macOS Catalina is Now Available

Announced at Apple’s Worldwide Developers’ Conference (WWDC) back in June this year, macOS Catalina is the sixteenth major release of Apple’s flagship operating system, and is now available to download for your Mac.

One of the biggest updates to Apple’s OS is the removal of iTunes. The app has been completely purged from macOS Catalina, and split into three new apps: Music, Podcasts and TV. The apps function in much the same way as iTunes, but are split into tasks. Device management can now be found through the Finder rather than in an app, and music, podcasts and TV can be synced to your connected devices using the new media apps. The Music app is almost identical in features to iTunes; it contains your full music library, and the iTunes Music Store can be accessed within it, too, as can Apple Music. The Podcasts app allows users to access their Podcast library, and podcasts can also be browsed and downloaded. The TV app is similar to the Apple TV app on Apple TV devices, offering access to multimedia content like TV shows and films. The TV app also supports 4K video content with Dolby Atmos on Macs released in 2018 and beyond. Apple are launching their long-awaited Apple TV+ streaming service in the coming months, also available through the TV app. The move away from iTunes – which has long been called for – is a welcome one.

Mac Catalyst is a long-awaited tool that makes it much easier for developers to port their iPad apps to Mac. With over a million apps available on the iPad, Apple is hoping more of them will become Mac apps thanks to Catalyst. The most notable Catalyst app so far is probably Twitter. The social media giant has a bizarre on-off relationship with Mac, with no desktop app available for more than a year now. Twitter discontinued their Mac app, citing issues with maintaining the same features across both that and the iOS app. Now, they have been able to use their existing iOS codebase, and while it isn’t an exact port of the mobile app, it’s certainly very similar. Other iPad apps that have seen Mac versions launched through Mac Catalyst include GoodNotes 5 and Rosetta Stone, with more to follow as developers get to work. One of the downsides of Catalyst is that apps that are paid for will need to be purchased again – owning the iPad app doesn’t entitle you to the Mac app.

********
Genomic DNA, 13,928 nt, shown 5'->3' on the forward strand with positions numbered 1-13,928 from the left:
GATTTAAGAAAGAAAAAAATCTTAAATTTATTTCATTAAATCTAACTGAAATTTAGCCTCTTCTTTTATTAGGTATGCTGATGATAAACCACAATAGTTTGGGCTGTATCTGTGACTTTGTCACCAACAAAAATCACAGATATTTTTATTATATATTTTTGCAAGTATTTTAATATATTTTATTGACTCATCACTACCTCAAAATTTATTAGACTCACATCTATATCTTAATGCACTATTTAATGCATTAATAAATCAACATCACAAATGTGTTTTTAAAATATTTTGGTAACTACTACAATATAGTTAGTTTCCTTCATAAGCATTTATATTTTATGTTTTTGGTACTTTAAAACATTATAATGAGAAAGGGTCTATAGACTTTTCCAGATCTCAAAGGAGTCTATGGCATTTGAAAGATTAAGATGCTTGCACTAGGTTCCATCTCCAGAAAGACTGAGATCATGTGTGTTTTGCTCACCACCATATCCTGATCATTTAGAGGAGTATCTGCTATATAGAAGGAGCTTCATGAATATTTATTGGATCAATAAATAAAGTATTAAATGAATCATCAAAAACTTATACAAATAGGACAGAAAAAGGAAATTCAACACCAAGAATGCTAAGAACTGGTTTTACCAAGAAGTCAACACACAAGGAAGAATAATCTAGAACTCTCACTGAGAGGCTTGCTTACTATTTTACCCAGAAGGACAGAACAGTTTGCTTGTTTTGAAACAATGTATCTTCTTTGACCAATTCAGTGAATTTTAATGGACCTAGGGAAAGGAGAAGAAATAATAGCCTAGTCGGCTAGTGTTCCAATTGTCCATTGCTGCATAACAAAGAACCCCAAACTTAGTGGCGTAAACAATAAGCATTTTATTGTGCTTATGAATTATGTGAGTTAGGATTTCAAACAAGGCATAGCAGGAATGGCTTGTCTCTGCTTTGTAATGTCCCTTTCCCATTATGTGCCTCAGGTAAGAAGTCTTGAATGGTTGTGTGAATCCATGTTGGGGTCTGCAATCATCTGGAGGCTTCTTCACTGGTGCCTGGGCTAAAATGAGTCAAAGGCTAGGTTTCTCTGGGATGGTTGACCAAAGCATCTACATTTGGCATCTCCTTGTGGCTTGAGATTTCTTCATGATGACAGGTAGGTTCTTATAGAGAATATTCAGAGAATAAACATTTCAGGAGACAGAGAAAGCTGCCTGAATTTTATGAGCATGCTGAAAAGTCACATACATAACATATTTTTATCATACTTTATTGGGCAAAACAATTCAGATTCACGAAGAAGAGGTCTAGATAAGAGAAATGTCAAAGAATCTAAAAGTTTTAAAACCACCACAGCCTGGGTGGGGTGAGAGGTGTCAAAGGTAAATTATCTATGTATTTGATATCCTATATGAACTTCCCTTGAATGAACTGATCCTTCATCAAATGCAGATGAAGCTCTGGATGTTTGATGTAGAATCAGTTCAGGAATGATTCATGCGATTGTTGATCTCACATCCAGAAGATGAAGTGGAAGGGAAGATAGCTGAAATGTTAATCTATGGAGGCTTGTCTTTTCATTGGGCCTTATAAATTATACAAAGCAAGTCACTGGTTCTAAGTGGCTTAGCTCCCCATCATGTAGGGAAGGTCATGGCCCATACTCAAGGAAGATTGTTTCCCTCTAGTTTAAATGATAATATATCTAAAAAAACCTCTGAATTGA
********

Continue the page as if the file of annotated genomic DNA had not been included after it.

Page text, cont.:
A new Find My app is also available, for the first time on Mac, very much based on the iPad and iOS versions. The app allows your Mac to be tracked in the event of it becoming lost or stolen, and it doesn’t even have to be online – Find My can leverage Bluetooth connections of nearby devices to give a rough location of your Mac. There are updates to a few of the standard macOS apps, like Mail and Photos. In Mail, you can now block emails from specific email addresses, and you can mute email threads as well. The Photos app features a new interface that organises your photo gallery by day, month, or year, and intelligently chooses the photos you will want to see, cutting out junk like screenshots. Be aware that macOS Catalina does not support 32-bit apps, meaning some of your older apps that are no longer being updated will not work; Apple will warn you regarding this when you begin the update.

One final notable update is the new Sidecar feature, which allows you to use your iPad as a second display for your Mac, or as a mirror image. Apple Pencil can also be used in Sidecar on your iPad, allowing you, for example, to edit a photo with it in the Mac version of Photoshop.

macOS Catalina